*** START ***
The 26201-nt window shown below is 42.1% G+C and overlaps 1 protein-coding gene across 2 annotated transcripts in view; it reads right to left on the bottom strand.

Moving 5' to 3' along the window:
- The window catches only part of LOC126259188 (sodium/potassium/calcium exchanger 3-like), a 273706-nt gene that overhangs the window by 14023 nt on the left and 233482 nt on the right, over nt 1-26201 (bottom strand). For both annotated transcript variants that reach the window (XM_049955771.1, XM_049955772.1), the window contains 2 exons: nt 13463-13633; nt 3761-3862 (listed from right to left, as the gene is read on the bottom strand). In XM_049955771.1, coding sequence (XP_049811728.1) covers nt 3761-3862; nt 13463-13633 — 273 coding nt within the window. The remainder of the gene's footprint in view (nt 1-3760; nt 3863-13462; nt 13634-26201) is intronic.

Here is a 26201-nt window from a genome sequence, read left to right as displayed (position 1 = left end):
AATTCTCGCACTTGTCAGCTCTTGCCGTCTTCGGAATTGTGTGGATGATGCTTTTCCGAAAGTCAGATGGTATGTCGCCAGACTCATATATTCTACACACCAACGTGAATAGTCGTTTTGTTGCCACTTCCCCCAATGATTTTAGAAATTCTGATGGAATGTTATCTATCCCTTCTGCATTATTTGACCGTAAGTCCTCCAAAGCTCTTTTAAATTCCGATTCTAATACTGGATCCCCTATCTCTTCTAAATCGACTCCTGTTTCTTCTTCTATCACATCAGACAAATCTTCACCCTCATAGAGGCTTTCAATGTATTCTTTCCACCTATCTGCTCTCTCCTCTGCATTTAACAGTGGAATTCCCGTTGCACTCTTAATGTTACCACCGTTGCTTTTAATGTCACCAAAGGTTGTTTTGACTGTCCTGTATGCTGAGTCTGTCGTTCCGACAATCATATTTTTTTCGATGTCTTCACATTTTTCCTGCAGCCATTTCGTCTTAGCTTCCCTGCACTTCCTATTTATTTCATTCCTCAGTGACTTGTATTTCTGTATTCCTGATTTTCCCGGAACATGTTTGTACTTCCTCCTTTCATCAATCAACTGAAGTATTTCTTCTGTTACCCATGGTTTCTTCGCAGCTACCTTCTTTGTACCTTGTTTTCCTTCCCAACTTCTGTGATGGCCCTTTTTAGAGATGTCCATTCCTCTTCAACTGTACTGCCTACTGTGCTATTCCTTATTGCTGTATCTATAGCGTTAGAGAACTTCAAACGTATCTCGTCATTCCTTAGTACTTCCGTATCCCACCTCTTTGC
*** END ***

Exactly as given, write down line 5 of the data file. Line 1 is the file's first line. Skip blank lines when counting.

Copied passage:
AATTCTCGCACTTGTCAGCTCTTGCCGTCTTCGGAATTGTGTGGATGATGCTTTTCCGAAAGTCAGATGGTATGTCGCCAGACTCATATATTCTACACACCAACGTGAATAGTCGTTTTGTTGCCACTTCCCCCAATGATTTTAGAAATTCTGATGGAATGTTATCTATCCCTTCTGCATTATTTGACCGTAAGTCCTCCAAAGCTCTTTTAAATTCCGATTCTAATACTGGATCCCCTATCTCTTCTAAATCGACTCCTGTTTCTTCTTCTATCACATCAGACAAATCTTCACCCTCATAGAGGCTTTCAATGTATTCTTTCCACCTATCTGCTCTCTCCTCTGCATTTAACAGTGGAATTCCCGTTGCACTCTTAATGTTACCACCGTTGCTTTTAATGTCACCAAAGGTTGTTTTGACTGTCCTGTATGCTGAGTCTGTCGTTCCGACAATCATATTTTTTTCGATGTCTTCACATTTTTCCTGCAGCCATTTCGTCTTAGCTTCCCTGCACTTCCTATTTATTTCATTCCTCAGTGACTTGTATTTCTGTATTCCTGATTTTCCCGGAACATGTTTGTACTTCCTCCTTTCATCAATCAACTGAAGTATTTCTTCTGTTACCCATGGTTTCTTCGCAGCTACCTTCTTTGTACCTTGTTTTCCTTCCCAACTTCTGTGATGGCCCTTTTTAGAGATGTCCATTCCTCTTCAACTGTACTGCCTACTGTGCTATTCCTTATTGCTGTATCTATAGCGTTAGAGAACTTCAAACGTATCTCGTCATTCCTTAGTACTTCCGTATCCCACCTCTTTGC